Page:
Miles & More isn’t only the name of the SWISS frequent flyer program. The same words describe perfectly the Vasaloppet ski race. Miles, miles and even more miles…
I’m lined up at the starting area for the Sweden’s Vasaloppet ski race. It’s me and some 15,000 – yes you read right, fifteen thousand – other skiers. Hopes are high, and I decided before the race that I would stay about 1 kilometre behind Jörgen Brink, the winner of the past two races. My tactic turns out to be perfect, at least up until 8 a.m. when the starter fires a single shot in the air and the race is on. Since the starting area is about 1 kilometre long this was the closest I was going to get to the world’s elite in long cross-country ski races. Three hours and 38 minutes later they were crossing the finish line in Mora, 90 kilometres away, while I had not even finished a third of the race.
Since this was my first start in the Vasaloppet I was unseeded and belonged in the last starting group together with all of the other first-timers, some fairly seasoned skiers and others that had hardly ever seen a pair of cross-country skis before. I was well prepared, had been doing quite a lot of roller skiing lately and I was relying on my earlier experience from cross-country skiing for my technique. I was ready for the challenge.
Everybody around me was all smiles and the excellent weather conditions, with –12 degrees C at the start and a blue sky with beautiful sunshine helped quite a lot. As the starter performed his duties it felt like you were part of a buffalo stampede, but in slow motion. Slowly, the hoard of skiers moved forward and after almost eight minutes I managed to cross the starting line. By that time the elite skiers were already long gone.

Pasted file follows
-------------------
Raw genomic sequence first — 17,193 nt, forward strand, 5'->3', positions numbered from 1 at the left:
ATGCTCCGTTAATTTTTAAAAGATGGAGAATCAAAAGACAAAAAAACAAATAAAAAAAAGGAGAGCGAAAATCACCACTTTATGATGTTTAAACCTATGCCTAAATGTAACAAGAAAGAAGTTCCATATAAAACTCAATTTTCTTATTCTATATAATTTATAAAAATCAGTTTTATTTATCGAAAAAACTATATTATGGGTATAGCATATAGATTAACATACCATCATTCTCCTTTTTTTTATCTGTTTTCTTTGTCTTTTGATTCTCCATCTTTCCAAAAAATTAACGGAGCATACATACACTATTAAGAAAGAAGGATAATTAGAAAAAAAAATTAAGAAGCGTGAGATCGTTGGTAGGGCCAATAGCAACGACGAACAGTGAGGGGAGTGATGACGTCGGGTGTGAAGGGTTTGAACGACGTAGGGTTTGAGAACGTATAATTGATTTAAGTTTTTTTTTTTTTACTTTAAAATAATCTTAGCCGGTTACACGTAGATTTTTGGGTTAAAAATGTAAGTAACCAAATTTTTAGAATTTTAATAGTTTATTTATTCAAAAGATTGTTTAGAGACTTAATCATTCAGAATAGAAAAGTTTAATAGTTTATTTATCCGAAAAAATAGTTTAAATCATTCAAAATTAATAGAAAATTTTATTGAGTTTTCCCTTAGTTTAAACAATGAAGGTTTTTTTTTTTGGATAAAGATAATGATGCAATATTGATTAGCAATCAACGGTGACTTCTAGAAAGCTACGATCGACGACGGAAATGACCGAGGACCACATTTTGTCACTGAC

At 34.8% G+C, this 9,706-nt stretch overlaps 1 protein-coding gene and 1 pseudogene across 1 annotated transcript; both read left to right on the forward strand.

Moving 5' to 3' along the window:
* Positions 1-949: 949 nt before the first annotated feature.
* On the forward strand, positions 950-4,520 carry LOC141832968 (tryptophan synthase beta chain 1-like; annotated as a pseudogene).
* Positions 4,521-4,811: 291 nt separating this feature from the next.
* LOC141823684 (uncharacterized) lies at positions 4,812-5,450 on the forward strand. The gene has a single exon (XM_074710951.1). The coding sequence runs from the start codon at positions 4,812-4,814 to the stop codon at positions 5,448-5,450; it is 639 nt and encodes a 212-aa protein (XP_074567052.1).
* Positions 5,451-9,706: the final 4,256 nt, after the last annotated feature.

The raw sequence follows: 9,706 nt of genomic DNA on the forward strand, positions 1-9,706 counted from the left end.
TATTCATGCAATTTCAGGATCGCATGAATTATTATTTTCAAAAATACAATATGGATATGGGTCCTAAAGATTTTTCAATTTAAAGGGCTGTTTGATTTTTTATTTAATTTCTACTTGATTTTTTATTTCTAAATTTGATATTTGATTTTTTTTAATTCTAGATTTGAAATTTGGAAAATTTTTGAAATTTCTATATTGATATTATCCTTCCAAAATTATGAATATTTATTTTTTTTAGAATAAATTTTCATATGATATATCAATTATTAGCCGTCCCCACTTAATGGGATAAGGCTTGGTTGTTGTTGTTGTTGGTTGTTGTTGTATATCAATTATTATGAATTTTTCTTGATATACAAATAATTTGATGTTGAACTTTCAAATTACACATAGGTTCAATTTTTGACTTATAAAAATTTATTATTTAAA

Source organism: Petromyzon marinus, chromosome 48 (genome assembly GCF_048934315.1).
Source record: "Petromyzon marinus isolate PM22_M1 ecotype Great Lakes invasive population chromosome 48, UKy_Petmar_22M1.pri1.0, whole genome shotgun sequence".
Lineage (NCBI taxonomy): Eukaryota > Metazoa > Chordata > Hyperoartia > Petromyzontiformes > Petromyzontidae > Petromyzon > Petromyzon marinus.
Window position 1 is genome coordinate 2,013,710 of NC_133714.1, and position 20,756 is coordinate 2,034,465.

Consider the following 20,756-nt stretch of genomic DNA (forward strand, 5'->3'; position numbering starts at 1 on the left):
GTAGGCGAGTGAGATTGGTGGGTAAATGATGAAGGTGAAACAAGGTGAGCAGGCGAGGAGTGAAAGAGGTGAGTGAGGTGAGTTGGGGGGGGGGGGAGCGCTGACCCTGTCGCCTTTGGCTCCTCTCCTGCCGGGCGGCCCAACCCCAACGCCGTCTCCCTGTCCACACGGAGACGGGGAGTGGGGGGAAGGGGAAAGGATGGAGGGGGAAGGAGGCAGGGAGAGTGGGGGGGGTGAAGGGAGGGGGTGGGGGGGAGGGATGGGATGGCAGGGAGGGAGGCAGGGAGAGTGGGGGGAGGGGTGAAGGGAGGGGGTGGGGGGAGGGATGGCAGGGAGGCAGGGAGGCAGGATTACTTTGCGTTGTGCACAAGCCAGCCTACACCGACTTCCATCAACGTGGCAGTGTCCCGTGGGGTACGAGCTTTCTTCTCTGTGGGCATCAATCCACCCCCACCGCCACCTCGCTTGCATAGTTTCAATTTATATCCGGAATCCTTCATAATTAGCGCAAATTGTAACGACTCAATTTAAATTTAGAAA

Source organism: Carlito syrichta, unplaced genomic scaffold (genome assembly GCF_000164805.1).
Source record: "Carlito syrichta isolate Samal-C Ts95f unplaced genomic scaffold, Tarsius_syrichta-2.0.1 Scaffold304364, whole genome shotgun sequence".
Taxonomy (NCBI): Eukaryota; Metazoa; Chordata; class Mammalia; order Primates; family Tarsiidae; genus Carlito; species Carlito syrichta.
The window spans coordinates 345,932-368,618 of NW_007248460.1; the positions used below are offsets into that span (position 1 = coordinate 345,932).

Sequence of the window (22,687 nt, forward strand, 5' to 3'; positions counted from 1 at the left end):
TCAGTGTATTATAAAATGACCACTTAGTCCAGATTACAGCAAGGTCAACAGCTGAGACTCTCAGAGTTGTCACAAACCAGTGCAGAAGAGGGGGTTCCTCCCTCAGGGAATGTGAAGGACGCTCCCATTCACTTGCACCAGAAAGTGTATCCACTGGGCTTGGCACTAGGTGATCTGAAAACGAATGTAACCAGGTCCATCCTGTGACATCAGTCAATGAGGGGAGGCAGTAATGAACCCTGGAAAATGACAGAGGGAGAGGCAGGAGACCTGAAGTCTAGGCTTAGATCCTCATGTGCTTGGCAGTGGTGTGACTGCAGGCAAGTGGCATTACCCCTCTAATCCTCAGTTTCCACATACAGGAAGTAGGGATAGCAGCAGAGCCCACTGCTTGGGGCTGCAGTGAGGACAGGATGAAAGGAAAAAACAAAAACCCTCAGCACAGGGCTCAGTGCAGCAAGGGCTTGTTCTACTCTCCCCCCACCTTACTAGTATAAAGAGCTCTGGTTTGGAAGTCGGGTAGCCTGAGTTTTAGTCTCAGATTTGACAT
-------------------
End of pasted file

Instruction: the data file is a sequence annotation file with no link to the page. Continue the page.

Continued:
The first tricky part of the race came after just one kilometre of skiing – first serious uphill segment. Cramming all the skiers together into a pretty steep and narrow upward slope made for a lot of close contact and suddenly everything came to a complete halt. And then slowly, you started to move forward, skis pointed outwards like an open pair of scissors, climbing the steep hill. Keeping track of your poles and skis was of utmost importance unless you wanted to pay a visit to the repair station at the top of the hill. During the climb there were quite a few broken poles lying on the ground. From time to time I also saw a skier lying on the ground, tangled with someone else and trying to solve the Gordian knot created by poles, skis and humans. Not an easy task. And then suddenly there was the top of the hill and the 3-kilometer mark. I took a look at my watch and quickly realized that my personal target of less than 8 hours for the race would be impossible to meet. The first 3 km took 1 hour and 14 minutes to complete and the tracks in front of me were all full of skiers, making it impossible to pass. So I decided to take it easy and enjoy the scenery instead, which turned out to be an excellent choice as well.
The first check point, Smågan, is a very small village consisting of only a couple of old houses, placed in the middle of nowhere as it seemed. In the summer time it’s quiet and sleepy, but on this day it was filled with energy, power and sport drinks. It was time to fill up the fluid levels in the body and at the same time pay a visit to the waxing station adding some grip to my skis. The day before the race I had left my skis for professional waxing and the forecast was for really icy tracks all day long. But they were soon filled with snow, making the grip wax on my skis more or less unusable. It felt like trying to go uphill on an icy road with only slippers on your feet. Adding some new grip made all the difference and the waxing stations became a regular stop on my way towards Mora.